Open main menu

Page:The Pentamerone, or The Story of Stories.djvu/430

This page has been validated.


"Truth, my lord Prince, has always been the mother of hatred, and I would not wish therefore, by obeying your commands, to offend any one of those around me; for not being accustomed to weave fictions or to invent stories, I am constrained, both by nature and habit, to speak the truth; and although the proverb says, Tell truth and fear nothing, yet knowing well that truth is not welcome in the presence of princes, I tremble lest I say anything that may perchance offend you."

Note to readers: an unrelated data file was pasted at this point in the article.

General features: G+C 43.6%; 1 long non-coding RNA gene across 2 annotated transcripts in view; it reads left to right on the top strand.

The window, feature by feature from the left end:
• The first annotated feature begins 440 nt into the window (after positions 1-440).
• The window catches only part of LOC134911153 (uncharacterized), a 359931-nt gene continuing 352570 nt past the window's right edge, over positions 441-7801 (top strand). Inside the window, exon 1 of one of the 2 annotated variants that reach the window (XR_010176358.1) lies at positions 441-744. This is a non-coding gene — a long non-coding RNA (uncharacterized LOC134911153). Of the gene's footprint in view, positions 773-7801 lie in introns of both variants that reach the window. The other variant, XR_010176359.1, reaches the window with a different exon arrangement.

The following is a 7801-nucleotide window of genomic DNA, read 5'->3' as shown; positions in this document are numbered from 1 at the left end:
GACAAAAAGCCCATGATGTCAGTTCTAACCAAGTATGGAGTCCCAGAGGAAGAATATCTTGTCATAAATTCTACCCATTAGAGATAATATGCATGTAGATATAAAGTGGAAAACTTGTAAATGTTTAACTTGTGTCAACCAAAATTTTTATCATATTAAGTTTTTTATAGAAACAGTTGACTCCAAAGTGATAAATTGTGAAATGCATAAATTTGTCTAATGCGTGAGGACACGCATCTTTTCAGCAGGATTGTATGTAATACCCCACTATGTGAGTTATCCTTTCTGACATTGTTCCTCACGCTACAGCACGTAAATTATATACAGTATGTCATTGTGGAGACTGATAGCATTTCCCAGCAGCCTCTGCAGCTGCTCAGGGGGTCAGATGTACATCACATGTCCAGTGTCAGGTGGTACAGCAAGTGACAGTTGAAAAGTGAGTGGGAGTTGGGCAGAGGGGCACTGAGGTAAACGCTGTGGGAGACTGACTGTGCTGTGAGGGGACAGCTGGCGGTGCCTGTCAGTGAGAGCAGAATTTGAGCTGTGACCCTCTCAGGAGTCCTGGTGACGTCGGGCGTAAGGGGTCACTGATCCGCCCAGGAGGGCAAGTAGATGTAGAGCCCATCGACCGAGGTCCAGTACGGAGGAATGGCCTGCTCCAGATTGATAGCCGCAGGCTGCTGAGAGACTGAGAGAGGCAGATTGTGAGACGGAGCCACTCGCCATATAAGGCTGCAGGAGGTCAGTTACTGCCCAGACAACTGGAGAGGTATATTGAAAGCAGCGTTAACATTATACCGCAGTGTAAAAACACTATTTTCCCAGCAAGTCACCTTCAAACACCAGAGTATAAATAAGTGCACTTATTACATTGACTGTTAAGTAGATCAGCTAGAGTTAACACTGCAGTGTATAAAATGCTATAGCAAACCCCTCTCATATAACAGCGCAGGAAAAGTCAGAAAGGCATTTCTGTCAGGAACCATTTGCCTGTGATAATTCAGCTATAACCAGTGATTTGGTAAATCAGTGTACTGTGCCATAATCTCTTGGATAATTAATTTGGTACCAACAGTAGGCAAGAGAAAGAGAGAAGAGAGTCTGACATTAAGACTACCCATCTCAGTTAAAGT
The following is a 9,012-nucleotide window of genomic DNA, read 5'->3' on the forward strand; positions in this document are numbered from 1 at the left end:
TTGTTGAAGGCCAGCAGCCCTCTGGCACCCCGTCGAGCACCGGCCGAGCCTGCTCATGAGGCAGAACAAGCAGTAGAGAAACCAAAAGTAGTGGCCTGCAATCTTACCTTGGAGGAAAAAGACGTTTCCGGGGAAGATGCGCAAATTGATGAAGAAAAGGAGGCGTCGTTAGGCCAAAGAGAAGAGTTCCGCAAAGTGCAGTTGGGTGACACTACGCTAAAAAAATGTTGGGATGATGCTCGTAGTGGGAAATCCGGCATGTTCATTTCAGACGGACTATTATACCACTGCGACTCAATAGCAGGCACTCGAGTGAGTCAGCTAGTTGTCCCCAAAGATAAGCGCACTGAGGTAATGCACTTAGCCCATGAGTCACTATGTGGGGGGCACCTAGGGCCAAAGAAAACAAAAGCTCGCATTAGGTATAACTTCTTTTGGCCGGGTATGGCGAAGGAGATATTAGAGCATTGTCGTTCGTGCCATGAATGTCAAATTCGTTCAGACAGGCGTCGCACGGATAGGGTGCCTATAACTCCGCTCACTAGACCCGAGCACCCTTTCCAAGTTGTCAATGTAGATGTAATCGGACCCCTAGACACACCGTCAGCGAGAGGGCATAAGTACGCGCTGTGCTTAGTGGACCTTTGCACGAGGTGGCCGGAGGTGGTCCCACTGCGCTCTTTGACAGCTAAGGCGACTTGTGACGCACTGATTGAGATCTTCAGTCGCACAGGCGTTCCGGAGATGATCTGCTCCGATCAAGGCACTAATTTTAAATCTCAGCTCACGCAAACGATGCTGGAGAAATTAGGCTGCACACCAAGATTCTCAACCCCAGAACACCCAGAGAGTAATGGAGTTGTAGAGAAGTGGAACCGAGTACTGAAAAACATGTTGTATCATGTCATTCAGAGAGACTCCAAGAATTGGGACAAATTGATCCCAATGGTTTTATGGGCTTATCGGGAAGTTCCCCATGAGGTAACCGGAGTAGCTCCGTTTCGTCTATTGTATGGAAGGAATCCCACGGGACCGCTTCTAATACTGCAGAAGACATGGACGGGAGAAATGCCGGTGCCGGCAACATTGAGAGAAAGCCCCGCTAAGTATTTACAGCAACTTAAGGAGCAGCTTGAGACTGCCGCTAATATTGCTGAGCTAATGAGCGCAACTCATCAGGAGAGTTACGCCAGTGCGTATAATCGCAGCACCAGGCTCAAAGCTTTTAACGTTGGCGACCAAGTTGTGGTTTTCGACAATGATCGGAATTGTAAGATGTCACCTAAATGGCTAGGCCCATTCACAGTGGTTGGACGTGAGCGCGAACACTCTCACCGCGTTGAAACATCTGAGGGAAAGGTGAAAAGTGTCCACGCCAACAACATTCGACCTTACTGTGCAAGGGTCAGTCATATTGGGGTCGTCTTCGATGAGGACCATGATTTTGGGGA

"Say all you wish," replied Taddeo; "for nothing but what is sweet can come from those pretty lips." These words were stabs to the heart of the Slave, as would have been seen plainly if black faces were, like white ones, the book of the soul. And she would have given a finger of her hand to have been rid of these stories, for all before her eyes had grown blacker even than her face. She feared that the last story was only the announcement of mischief that was to follow, and

  1. See the Introduction, pages 1-13.